Israeli real estate investor Gazit-Globe Q1 profit slips

JERUSALEM, March 26 Wed May 28, 2014 3:47am EDT

JERUSALEM, March 26 (Reuters) - Gazit-Globe, Israel's largest real estate investment company, reported lower quarterly profit due to higher revaluations of investment properties in the year-earlier quarter.

Gazit-Globe said on Wednesday it earned 204 million shekels ($59 million) in the first quarter, down from 345 million a year earlier. The fair value gain from properties for investment and under development dropped to 25 million shekels from 185 million a year earlier.

Rental income declined 8 percent to 1.23 billion shekels, but was flat excluding the effect of changes in exchange rates. Funds from operation rose 1 percent to 151 million shekels.

Net operating income (NOI), which reflects the group's core business, slipped 7 percent to 817 million shekels but was up 1 percent excluding exchange rate changes.

Gazit-Globe operates in the United States through Equity One and in Canada through First Capital Reality Inc . It is also the largest shareholder in Finland's Citycon and together with Citigroup controls shopping mall developer Atrium European Real Estate.

Gazit-Globe, which has a market value of $2.2 billion, focuses on supermarket-anchored shopping centres in major urban areas, where growth is often double or triple the country's overall rate.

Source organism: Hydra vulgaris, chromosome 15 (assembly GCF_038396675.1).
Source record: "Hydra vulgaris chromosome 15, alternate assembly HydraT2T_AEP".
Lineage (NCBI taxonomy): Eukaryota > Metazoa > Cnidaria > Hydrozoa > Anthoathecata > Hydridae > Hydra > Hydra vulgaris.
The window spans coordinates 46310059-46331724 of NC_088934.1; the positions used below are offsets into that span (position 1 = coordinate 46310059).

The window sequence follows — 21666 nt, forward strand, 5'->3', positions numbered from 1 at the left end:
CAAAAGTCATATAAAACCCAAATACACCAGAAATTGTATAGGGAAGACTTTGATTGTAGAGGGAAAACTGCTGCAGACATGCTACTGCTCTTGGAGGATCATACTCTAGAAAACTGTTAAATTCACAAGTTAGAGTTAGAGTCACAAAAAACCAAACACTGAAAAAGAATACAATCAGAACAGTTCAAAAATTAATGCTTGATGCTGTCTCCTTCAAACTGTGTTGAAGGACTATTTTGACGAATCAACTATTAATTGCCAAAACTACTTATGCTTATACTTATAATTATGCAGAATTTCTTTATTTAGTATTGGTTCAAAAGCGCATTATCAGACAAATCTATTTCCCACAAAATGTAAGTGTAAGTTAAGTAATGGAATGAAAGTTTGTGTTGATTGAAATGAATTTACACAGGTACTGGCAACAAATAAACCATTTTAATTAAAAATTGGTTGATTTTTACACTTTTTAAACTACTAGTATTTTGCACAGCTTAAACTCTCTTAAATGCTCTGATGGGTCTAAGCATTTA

The company believes the best opportunities are in major cities in Europe and in particular, the company is targeting the Nordic region, the Czech Republic and Poland. It is also starting to build operations in southern Brazil.

Gazit-Globe will pay a quarterly dividend of 0.45 shekel a share, representing an annual payout of 1.80 shekels.

Chief Executive Officer Roni Soffer said the company and its subsidiaries enhanced their liquidity and strengthened its balance sheet during the quarter.

"We thereby remain well-positioned to take advantage of opportunities that arise in the global real estate market," he said.

($1 = 3.4795 Israeli Shekels) (Reporting by Steven Scheer)

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